Thursday, 28 June 2007

The Smoking Ban in England, A few Questions

The smoking ban in England commences on the 1st July. The intention of the ban is to stop all smoking in enclosed public spaces to prevent the risks of passive smoking. With that in mind, I would like to ask a few questions:

1) Most companies employing smokers have had a smoking room fitted out with air filtration and ventilation to the open air. Non-smokers did not enter those rooms and therefore were not breathing in second hand smoke. Where was the passive smoking risk?

2) Air ports spent thousands of pounds building smoking booths that were totally enclosed and surrounded with filtration units. Again non-smokers did not enter those booths. Where was the passive smoking risk?

3) Now smokers must stand outside their places of work (even though there are perfectly safe rooms inside). Why are the shelters that can be erected for smokers, regulated to make them open to the environment (no front or sides) when non-smokers will not enter them? Where is the passive smoking risk?

4) Why can we not smoke in our homes if a council worker visits? (you MUST not smoke up to 30 minutes before they arrive) surely your home is not a public space?

5) If this is all about preventing passive smoking, why are anti-smoking campaigners trying to get smoking banned outside public buildings, when there is not a risk to non-smokers?

6) Why are privately own pubs, restaurants and private members clubs classed as public spaces? Absolutely no one is forced into them, nor do they need to enter them to gain access to a necessary public service. The people who work in these areas do so out of free will, I work in a dangerous environment and I do so out of free will.

7) In the last election the government promised to ban smoking only in those places that sell food. They have gone back on that promise, just like their promise to hold a referendum on the EU Treaty. They have lied to us and then they have rode roughshod over our civil liberties. The BMA have started to make noises about alcohol consumption, is that next for a ban?

8) How do you feel about your civil liberties? how free do you feel now? how free do you think you will feel in ten years time when you are constantly monitored by CCTV, your car and even your rubbish bin is chipped and you carry an ID Card with ALL your details on it?

How free will you feel?
Please click here to subscribe to my feed

6 comments:

Henry North London said...

Civil Liberties?

There are hardly any anymore You cant even strike for better conditions unless the government? employer has offered something and you dont like it

Its enough to make you leave but the thing is the US and AUS and NZ are virtually police states in anycase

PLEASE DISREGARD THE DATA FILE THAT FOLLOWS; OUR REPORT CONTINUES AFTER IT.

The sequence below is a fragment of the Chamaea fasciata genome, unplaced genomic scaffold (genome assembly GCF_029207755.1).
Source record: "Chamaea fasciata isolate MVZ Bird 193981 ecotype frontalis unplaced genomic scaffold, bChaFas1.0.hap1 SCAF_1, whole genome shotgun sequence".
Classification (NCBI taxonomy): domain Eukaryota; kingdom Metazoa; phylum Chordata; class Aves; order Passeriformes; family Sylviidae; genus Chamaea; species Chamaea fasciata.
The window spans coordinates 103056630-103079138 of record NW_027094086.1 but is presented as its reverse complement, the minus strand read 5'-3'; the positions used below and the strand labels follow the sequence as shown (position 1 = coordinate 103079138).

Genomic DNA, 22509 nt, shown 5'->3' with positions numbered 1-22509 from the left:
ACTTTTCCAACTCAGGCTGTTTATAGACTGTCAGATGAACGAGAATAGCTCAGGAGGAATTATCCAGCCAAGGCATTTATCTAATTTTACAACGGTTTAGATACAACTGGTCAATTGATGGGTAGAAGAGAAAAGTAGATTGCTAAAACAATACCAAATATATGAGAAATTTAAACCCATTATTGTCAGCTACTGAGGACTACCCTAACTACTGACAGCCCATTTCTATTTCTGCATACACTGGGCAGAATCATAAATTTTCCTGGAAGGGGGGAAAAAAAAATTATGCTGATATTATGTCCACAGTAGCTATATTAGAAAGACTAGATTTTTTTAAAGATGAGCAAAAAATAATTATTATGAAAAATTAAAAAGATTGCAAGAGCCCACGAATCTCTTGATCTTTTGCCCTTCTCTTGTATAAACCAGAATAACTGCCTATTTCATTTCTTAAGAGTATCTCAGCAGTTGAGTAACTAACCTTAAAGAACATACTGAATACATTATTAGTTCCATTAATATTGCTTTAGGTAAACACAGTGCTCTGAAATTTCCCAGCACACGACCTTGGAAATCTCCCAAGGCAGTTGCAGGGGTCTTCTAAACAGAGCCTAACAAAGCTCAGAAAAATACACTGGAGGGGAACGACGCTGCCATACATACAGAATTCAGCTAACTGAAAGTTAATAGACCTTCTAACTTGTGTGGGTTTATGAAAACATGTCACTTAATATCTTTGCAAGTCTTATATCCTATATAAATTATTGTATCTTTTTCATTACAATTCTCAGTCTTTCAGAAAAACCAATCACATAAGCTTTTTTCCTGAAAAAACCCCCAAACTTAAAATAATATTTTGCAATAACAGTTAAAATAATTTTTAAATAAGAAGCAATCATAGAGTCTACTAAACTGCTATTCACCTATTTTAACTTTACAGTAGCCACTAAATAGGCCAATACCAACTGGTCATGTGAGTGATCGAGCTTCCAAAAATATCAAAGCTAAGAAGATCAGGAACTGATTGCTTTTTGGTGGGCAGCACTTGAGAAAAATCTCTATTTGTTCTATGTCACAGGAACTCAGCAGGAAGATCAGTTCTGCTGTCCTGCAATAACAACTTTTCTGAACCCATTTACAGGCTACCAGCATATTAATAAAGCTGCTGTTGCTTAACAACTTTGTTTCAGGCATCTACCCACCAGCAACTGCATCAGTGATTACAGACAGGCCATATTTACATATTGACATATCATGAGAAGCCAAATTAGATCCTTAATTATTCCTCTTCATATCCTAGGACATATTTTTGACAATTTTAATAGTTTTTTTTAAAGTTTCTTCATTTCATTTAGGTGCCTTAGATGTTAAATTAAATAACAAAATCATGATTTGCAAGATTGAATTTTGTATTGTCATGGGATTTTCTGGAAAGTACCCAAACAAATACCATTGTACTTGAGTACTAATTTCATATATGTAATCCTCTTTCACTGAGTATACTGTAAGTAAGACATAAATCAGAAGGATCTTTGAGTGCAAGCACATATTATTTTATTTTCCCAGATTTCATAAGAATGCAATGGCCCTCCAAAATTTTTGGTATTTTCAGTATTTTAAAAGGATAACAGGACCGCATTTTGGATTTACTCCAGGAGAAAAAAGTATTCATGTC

My tip is Scandinavia it has enough space for all of us...

Anonymous said...

Good questions indeed. They reveal themselves as frauds.There's not a damn thing you can do about
it because the politicians are all powerful and the common man is quite content with a police state.

Anonymous said...

On no account should a total smoking ban be allowed ! That is pure fascism, those who are trying to enforce it are pure fascists, and as such are dangerous and should be fought tooth and nail as any dangerous fascist should.

The solution to the smoking/non-smoking problem is to have separate areas. That works perfectly well and there is no valid reason to change it. There is a lot of medical propaganda about smoking that is unproven or false, notably on the subject of passive smoking.

It is pure humbug. The rights of smokers are just as important as those of non-smokers and let no-one say otherwise. Hitler singled out the Jews in the 1930’s just like people are singling out smokers now. It is very very dangerous and these people must not be allowed to get away with this, if only because it is an open door to other things ………alcohol, fatty foods, car exhaust fumes etc etc. Rail Travel is dangerous, air travel, cars on the road.

You could argue that anything is dangerous and that it should be banned. The argument just doesn’t make sense. I have not one iota of doubt in my mind that these would-be banners are wrong and they must be stopped.

The other thing, the most hypocritical thing of all, is that if cigarettes were really as dangerous as they would have us believe, then their sale would be banned, wouldn’t it ? Ah yes, but there is too much money involved. Cannabis, which is not dangerous at all, is banned ? Why? No-one knows, but it does containes less dangerous products than tobacco.

All this goes to prove that the government are a load of hyprocrites and should in no case be listened to. It’s time the public stood up to these people who really take them for a bunch of idiots.

revinkevin said...

But you can smoke in the Houses of Parliament, and prisoners can smoke in Prison.

So this government do not give a fig about their own employees i.e workers in the houses of Parliament and Prison Officers

luap said...

From a nanny state to a police state in one fell swoop. Is there any wonder that people want out of this country as fast as possible?
I have no faith whatsoever in any of the so-called big three parties. A change is long overdue.

Rogers Susan said...

Environmental tobacco smoke (ETS) causes disease in non-smokers. Workplace bans on smoking are interventions to reduce exposure to ETS to try to prevent harmful health effects. The Irish Government on the 29th March 2004 introduced the first national comprehensive legislation banning smoking in all workplaces including bars and restaurants. http://www.chantixhome.com/